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Kirikou and the Sorceress (1998)

Kirikou et la Sorcière

Kirikou nest pas grand mais il est vaillant

Directed by:

Michel Ocelot

Rating: 9/10

Running Time: 70 minutes

UK Certificate: U

On DVD

Country: Belgium, France

Abundant nudity and fetishes are normally the province of adult cinema, but 'Kirikou and the Sorceress' is very much for children. Based on a traditional West African myth, Michel Ocelot's spellbinding animated film, telling the story of diminutive Kirikou's determination to save his village from the malevolence of Karaba the sorceress, was the deserved joint winner (with 'Chicken Run') of the 2002 British Animation Awards for best European feature.

At the film's beginning, Kirikou delivers himself from his mother's womb, emerging already able to walk and talk and look after himself. Informed by his mother that the sorceress Karaba has caused the local spring to dry up and has eaten most of the village's menfolk, Kirikou races off – still within minutes of his birth – to save his last surviving uncle from Karaba and to see her (and her army of fetishes) for himself. The spoon-sized hero rescues the village children from Karaba several times and solves the mystery of the Cursed Spring, before slipping past Karaba's all-seeing Lookout Fetish to find out from his grandfather, the Wise Man of the Mountains, just why Karaba is so wicked.

The distinctive Africanness of its origin, setting, appearance and sound gives 'Kirikou and the Sorceress' the kind of striking freshness which Disney lost decades ago. The ochres and browns of Kirikou's village, the fiery red of the flame trees, the vibrant green of the jungle and the barren grey of Karaba's tent all bring a richly textured sense of place to the film. The characters are all unmistakably African, and sport as impressive an array of hairstyles as is ever likely to be seen in a cartoon. Karaba's totemic fetishes, with their strange shapes and robot-like movements, are eerie rather than frightening. The excellent soundtrack – the first by renowned Sengalese musician Youssou N'Dour – is played using only traditional African instruments.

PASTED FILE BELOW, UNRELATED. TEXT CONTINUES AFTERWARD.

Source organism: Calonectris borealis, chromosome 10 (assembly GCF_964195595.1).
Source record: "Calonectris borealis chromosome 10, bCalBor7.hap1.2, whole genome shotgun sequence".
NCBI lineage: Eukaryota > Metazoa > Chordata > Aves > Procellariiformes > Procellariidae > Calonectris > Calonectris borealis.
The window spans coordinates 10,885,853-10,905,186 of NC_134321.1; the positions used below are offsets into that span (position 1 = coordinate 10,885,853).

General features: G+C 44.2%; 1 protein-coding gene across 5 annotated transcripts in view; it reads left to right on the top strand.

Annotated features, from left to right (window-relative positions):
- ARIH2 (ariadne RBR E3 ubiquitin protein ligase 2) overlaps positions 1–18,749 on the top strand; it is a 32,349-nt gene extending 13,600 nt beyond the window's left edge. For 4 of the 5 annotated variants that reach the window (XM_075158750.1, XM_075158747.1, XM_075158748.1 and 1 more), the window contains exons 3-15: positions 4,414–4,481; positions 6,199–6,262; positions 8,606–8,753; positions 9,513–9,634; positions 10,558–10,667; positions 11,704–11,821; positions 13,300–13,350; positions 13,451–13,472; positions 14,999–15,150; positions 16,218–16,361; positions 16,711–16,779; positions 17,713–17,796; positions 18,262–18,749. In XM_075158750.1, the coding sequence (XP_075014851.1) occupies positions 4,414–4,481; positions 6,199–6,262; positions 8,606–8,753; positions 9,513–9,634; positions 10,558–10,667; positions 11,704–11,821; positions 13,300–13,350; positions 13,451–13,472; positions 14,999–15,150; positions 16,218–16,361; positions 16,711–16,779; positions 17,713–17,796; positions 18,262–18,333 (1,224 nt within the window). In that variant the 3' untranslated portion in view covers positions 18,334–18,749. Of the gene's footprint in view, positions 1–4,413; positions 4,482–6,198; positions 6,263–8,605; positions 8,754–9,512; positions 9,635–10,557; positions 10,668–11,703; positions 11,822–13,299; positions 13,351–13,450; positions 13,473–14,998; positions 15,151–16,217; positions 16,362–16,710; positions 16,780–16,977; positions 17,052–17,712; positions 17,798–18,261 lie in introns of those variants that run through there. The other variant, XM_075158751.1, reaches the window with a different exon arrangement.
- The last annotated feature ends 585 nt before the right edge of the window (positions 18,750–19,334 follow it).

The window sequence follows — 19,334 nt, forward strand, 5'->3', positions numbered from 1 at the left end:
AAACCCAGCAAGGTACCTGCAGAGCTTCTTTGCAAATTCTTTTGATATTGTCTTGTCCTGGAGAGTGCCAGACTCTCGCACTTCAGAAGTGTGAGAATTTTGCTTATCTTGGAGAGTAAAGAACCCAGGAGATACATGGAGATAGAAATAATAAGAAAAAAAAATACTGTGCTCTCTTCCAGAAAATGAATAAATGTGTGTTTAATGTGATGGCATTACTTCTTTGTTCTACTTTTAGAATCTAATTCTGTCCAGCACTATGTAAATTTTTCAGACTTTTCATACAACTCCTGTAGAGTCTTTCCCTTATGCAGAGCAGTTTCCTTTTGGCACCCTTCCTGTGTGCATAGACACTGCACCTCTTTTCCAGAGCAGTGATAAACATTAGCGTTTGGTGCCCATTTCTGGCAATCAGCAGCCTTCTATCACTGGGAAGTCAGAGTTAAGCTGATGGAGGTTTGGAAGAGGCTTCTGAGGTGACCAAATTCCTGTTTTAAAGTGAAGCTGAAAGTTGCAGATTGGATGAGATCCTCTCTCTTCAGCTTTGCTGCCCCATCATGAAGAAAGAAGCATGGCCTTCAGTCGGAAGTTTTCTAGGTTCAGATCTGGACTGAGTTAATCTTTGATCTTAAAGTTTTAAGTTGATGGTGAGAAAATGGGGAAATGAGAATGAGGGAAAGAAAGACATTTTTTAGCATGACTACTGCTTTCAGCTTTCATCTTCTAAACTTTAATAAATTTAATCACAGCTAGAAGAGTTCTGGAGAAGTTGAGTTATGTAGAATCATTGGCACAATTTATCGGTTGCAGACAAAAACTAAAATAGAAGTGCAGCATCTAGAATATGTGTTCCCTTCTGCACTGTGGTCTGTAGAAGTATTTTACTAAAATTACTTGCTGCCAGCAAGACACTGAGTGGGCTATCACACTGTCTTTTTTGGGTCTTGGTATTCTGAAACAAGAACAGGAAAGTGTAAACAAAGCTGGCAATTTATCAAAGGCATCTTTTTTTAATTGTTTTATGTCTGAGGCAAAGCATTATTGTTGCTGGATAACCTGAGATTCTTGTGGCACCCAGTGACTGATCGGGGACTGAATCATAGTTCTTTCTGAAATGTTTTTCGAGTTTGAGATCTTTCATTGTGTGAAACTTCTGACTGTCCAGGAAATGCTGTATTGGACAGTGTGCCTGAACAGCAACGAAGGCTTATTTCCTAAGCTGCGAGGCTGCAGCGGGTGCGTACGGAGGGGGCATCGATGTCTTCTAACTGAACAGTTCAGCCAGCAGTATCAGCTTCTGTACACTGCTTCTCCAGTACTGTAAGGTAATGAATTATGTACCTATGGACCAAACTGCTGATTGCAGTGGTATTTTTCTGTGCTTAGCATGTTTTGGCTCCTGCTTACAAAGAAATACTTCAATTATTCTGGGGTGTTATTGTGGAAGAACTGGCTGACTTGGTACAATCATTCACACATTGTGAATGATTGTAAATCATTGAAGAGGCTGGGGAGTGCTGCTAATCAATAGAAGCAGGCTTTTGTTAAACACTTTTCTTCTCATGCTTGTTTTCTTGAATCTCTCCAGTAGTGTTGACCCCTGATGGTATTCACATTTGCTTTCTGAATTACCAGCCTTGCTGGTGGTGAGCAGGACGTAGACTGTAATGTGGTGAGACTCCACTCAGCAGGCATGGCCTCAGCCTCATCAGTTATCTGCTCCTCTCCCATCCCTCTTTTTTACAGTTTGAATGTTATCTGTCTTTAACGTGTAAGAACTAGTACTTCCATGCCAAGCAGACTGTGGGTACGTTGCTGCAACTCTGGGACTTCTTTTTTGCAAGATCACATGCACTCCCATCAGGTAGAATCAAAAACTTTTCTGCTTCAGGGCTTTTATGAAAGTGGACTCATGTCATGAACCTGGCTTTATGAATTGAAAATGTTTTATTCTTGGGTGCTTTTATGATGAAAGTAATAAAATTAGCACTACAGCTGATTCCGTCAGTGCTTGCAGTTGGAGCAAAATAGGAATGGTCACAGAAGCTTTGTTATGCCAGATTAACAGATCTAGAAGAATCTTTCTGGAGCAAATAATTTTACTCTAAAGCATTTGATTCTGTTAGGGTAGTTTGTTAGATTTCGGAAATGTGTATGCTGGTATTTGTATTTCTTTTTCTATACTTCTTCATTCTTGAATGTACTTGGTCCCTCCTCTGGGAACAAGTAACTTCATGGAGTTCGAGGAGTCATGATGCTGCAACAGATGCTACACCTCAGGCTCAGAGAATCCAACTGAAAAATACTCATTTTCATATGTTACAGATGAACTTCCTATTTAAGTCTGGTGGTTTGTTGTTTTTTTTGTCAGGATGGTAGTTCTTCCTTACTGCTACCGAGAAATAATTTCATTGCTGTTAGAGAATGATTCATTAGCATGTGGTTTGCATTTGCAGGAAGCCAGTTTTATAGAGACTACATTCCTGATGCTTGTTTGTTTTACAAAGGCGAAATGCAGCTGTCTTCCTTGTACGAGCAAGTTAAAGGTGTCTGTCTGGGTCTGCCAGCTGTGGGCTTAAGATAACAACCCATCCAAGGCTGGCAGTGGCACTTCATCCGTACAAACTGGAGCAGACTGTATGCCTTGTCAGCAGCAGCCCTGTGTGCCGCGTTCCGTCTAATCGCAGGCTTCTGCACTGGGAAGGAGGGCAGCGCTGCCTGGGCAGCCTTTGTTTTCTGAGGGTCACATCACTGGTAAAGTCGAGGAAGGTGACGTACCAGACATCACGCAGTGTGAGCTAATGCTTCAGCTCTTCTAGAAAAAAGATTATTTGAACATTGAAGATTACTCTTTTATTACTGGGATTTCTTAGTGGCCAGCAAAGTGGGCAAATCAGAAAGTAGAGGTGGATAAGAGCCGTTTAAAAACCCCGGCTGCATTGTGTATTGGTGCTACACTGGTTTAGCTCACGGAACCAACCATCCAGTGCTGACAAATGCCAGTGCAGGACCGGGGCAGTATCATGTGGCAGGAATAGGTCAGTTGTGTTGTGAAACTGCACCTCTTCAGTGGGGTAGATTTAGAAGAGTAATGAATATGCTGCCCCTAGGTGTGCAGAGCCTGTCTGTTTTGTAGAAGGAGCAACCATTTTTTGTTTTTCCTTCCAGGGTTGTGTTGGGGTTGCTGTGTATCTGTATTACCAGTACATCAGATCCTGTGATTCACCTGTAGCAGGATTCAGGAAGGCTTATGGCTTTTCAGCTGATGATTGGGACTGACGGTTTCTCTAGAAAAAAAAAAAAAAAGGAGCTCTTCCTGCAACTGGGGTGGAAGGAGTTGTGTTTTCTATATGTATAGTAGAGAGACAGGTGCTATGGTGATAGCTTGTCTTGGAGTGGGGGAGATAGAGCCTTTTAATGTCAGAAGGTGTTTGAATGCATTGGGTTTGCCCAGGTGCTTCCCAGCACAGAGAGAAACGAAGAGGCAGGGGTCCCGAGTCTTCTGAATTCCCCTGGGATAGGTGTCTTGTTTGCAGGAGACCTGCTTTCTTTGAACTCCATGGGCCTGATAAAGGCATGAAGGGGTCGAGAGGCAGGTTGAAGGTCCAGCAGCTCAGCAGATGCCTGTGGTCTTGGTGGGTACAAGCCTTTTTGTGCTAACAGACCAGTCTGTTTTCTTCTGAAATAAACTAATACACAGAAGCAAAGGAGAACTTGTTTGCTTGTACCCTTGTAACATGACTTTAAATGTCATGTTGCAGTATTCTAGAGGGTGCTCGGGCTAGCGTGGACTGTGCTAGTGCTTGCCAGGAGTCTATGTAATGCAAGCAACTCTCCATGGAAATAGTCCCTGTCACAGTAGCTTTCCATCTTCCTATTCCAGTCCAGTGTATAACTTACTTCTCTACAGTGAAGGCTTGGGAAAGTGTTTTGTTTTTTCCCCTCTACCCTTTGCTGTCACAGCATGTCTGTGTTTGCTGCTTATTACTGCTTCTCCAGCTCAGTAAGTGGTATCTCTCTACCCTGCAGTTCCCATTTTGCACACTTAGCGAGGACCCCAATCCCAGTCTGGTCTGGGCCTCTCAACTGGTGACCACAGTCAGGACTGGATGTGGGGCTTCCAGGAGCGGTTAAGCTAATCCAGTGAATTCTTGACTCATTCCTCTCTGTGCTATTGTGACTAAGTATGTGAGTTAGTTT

Like Kirikou himself, the film races along at an extraordinary pace, bursting with ingenious ideas, and posing all manner of questions. Whereas the adults around him are all trapped in their own prejudices and superstitions, the newborn Kirikou brings a child's fresh perspective to the problems faced by the village, and his intelligence and inquisitiveness mark him out as the natural inheritor of his grandfather's (and indeed his mother's) wisdom. Kirikou's story illustrates (without ever preaching) the value of innocence and intellectual curiosity, the unimportance of size, and the need at times to empathise with, or even love, one's enemy. It also demonstrates vividly that the best way to resolve a conflict is not to keep on fighting to the end, but to investigate and address its underlying causes, however thorny.

So it seems that 'Kirikou and the Sorceress' is as much an adults' as a children's film after all. Kirikou's little village is also the world village, and its disruption and eventual reintegration contains valuable lessons for us all. A beautifully realised, pacy, thoughtful classic.

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It's Got: A truly tiny hero, cute squirrels, a nasty skunk, an angry bird, an aggressive warthog, and mysterious mechanical fetishes.

It Needs: To be watched by children and adults alike, preferably together.

DVD Extras The extras are few, but essential. There is no commentary, but it is hard to imagine what a scene-by-scene commentary would add. There are excellent sleeve notes by Fiona Morrow, and a brief but informative on-disk biography of director/writer/designer Michel Ocelot (who moved to Guinea as a child). Most important is the option to watch the superb original French version (with or without English subtitles), featuring not just a soundtrack but also voices all recorded in Youssou NDours studio, or a new English version which is also very good. DVD Extras Rating: 5/10

Alternatives:

The Jungle Book

Summary

This stunningly animated West African myth will cast a charming spell on both young and old. A beautifully realised, pacy, intelligent classic, bringing magic and reason together into a perfect marriage.

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4 Comments

  1. sanon john sanon
    Posted August 7, 2010 at 11:15 pm | Permalink

    orore

  2. sanon john sanon
    Posted August 7, 2010 at 11:16 pm | Permalink

    drame

  3. sanon john sanon
    Posted August 7, 2010 at 11:16 pm | Permalink

    kirikou

  4. Aryan
    Posted October 9, 2010 at 3:04 am | Permalink

    Il est tres bon!

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